Photo: Camelia Elias

Visibility demands a clearly defined identity, and identity demands the recognition of the socially constructed needs and desires of people. We all embody types. There’s no such thing as a ‘true self’ and because of that there’s no discovery of what we call an ‘inner landscape.’ All of what we call identity is empty of substance.

What there is, however, is speaking from certain positions. Think about the role played by a diviner, a fortuneteller, or the village’s cunning woman or witch. If we use modifiers that describe the role, we find that they are often attached to geography. Stereotypes are good to go to, as they have a way of spelling out the essence of what the mainstream population is thinking: The fortuneteller lives in a tent at the edge of town, the witch’s house is the last in the row of houses in the lower district in town, with the witch herself sitting on the hedge. The oracular diviner lives in a cave, promulgating her prophecies while enveloped in the natural, mineral fumes of the earth’s resources.

Now think of this: While the times have changed since these socially constructed images, and we now tend to encounter the diviner, the witch, and the oracle at fairs, sitting in big offices downtown LA, or doing online business, the aura of the ‘marginal’ that a tent, a cave, and a shady house exudes is still maintained as an extension of one’s identity as a ‘modern something special.’

This is all fine, until we realize that the fortuneteller’s den is not anymore the site of an identity that’s desired secret, silent, and subtle, or the opposite of ‘being at the center of the world’, imparting wisdom and advice, encouragement and empathy, validation and endorsement, all part of a carefully crafted world domination program.

I’ve had the great fortune of being schooled by women who spoke from a position of seeing the obvious. They were not 7-figure earning professionals, having access to 100 thousand plus email addresses. Nor were they in the business of coaching, psychotherapy, professional sorcery, or psychics tending the phone lines. They were simple women devoid of identity fancies. They were my Zen masters, who would often say things like, ‘how the fuck should I know?’ when asked to corroborate a projected future. ‘I’m only here answer a goddamn question, by looking at what’s obvious in the cards.’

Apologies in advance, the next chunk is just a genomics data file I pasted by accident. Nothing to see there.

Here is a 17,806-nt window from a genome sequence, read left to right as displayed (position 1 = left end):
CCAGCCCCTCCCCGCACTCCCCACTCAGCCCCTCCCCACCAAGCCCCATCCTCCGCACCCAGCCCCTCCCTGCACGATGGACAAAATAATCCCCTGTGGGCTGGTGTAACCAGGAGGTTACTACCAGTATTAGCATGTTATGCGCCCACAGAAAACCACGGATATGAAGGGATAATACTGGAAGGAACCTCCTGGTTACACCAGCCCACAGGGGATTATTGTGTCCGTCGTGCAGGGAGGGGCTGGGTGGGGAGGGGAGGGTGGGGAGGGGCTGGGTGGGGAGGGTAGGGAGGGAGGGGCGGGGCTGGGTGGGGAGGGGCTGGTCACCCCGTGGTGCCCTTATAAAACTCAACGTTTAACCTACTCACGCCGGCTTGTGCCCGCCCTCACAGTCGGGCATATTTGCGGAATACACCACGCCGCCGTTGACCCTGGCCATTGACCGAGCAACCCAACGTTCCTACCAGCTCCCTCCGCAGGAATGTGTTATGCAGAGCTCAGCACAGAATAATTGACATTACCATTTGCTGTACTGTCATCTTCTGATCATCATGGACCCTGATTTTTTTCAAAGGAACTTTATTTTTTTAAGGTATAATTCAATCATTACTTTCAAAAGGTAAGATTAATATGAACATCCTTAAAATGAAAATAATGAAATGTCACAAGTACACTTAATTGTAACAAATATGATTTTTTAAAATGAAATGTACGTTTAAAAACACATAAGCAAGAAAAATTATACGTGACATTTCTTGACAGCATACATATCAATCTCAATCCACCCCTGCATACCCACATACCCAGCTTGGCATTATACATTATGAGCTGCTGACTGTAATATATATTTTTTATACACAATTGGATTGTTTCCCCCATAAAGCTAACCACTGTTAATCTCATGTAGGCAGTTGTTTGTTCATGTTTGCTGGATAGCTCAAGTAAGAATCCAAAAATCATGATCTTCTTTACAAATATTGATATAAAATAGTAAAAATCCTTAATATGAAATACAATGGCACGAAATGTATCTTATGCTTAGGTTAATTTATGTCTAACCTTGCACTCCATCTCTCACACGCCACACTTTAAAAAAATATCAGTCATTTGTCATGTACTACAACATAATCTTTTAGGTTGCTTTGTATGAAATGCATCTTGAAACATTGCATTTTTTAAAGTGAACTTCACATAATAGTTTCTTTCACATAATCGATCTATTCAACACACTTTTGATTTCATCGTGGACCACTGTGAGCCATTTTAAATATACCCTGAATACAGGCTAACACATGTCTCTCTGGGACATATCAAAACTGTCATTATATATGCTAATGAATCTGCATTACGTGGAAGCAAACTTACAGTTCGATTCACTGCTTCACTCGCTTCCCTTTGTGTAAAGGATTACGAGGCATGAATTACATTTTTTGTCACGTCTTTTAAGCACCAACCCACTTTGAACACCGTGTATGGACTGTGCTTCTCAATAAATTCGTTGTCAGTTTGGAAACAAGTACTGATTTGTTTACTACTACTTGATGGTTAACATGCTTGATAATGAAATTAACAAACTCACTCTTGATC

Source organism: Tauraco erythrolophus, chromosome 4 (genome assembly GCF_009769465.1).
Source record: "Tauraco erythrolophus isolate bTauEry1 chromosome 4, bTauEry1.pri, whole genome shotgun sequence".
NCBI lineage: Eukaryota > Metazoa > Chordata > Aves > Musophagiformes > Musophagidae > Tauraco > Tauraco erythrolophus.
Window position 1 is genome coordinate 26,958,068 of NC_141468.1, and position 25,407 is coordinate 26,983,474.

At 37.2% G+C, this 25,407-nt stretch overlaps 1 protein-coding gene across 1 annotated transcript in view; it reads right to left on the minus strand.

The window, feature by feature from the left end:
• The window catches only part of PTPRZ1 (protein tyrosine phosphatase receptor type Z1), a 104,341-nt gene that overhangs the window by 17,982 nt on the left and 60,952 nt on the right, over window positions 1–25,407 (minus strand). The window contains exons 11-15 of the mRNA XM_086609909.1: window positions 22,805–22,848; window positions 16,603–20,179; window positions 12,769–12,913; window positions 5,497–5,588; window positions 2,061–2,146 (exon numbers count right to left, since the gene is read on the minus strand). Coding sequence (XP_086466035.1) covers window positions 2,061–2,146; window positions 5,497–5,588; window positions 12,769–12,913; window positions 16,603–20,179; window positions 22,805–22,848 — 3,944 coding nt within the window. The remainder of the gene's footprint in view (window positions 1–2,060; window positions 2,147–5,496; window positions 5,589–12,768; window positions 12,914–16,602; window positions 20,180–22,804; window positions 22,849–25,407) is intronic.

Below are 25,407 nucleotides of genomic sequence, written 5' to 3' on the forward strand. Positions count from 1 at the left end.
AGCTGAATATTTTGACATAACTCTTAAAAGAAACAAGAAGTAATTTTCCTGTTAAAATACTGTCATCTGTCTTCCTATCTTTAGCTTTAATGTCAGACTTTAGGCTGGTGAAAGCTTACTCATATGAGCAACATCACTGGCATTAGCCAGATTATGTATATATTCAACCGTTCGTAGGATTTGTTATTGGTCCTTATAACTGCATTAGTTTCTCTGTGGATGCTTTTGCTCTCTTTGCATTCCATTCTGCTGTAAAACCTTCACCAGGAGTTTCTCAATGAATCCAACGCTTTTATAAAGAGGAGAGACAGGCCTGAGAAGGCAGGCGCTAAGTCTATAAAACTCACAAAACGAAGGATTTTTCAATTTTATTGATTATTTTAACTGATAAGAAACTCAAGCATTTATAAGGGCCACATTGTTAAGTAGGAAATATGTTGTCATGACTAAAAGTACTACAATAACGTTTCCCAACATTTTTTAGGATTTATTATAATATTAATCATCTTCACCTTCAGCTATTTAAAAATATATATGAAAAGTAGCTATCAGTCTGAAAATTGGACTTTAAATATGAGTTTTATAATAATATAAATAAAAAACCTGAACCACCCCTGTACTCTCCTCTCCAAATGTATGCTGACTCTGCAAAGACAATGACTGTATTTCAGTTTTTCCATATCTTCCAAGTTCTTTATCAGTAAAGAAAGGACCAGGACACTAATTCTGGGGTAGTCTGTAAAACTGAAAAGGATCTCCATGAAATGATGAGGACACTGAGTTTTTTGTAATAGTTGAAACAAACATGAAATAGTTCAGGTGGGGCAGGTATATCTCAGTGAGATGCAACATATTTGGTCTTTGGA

I approach divination from this perspective, one that avoids all linguistic modifiers, amplifiers, and broadcasting ‘reach.’ If a person comes and asks: ‘How was it for him?’ – meaning, sex, I look at the cards and have three options: to say, ‘good,’ ‘bad,’ or ‘of no consequence.’ I leave it at that. I don’t offer sympathy or support. What has that got to do with what’s obvious? We see that we see. There’s no knowledge beyond this seeing. To imply that I know better, or that I know more would be an insult to the person I’m reading the cards for.

In a recent reading these cards fell on the table, precisely for the question, ‘how was it for him?’

Le Florentin playing cards, 1954 (Photo: Camelia Elias)

Jack of Spades, 9 Hearts, King of Clubs

‘It left him want for more,’ I said, and then kept silent.

‘What do you make of that?’, the woman asked, given that she and him are not together anymore.